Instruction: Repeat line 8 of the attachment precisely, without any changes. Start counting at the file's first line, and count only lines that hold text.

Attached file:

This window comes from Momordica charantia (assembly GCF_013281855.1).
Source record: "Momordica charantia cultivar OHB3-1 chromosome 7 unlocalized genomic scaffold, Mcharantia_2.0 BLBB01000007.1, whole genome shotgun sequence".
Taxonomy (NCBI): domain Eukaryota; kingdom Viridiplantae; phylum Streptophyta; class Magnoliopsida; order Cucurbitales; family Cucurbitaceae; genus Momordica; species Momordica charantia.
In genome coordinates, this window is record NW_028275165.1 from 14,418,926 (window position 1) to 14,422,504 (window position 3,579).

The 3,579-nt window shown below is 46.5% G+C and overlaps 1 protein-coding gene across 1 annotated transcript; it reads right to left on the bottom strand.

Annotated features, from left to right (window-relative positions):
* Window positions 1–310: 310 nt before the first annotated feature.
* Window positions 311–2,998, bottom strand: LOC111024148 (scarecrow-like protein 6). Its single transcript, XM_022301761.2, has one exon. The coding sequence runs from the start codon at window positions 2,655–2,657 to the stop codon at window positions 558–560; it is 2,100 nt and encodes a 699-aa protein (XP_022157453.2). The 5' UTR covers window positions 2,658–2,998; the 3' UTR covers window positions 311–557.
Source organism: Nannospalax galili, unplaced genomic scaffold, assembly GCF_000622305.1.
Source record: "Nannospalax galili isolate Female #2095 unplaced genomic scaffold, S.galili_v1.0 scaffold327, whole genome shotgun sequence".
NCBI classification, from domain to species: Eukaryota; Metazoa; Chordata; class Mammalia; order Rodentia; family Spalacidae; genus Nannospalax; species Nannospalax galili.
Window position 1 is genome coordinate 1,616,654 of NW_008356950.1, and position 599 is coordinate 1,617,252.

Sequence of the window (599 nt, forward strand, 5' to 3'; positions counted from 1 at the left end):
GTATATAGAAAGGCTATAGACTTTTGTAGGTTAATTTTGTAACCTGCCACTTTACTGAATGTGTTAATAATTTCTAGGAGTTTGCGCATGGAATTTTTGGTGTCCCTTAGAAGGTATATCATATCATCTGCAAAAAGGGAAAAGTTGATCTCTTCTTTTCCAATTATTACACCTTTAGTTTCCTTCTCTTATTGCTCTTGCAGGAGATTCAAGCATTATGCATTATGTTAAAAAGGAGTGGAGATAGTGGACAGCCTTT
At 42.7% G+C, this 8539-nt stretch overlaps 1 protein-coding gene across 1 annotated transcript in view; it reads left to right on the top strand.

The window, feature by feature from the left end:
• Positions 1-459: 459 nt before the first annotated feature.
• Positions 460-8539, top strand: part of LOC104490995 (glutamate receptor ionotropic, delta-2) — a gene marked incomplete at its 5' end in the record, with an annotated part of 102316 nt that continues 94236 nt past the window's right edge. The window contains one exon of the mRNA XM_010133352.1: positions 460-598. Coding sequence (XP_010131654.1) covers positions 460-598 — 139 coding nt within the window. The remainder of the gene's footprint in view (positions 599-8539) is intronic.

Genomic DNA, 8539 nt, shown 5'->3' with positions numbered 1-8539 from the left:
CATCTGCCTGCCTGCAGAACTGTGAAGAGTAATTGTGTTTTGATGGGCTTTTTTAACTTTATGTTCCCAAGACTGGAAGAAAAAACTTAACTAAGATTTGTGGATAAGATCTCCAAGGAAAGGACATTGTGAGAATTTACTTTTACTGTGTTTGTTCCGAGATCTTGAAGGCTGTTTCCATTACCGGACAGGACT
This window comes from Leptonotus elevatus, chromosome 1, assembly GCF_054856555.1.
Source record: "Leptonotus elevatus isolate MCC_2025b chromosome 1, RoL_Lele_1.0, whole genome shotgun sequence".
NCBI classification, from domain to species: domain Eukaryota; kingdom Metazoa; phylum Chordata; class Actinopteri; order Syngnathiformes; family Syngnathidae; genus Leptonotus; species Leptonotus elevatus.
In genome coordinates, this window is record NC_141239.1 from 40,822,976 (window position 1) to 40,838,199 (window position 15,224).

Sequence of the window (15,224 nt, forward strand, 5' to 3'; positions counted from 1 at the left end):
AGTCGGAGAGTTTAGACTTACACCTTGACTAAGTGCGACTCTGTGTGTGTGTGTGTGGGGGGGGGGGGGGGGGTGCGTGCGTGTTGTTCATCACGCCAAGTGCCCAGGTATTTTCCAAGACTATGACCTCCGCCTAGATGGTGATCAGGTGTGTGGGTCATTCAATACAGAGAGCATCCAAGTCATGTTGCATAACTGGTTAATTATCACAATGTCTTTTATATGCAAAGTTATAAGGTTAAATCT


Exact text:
* Window positions 311–2,998, bottom strand: LOC111024148 (scarecrow-like protein 6). Its single transcript, XM_022301761.2, has one exon. The coding sequence runs from the start codon at window positions 2,655–2,657 to the stop codon at window positions 558–560; it is 2,100 nt and encodes a 699-aa protein (XP_022157453.2). The 5' UTR covers window positions 2,658–2,998; the 3' UTR covers window positions 311–557.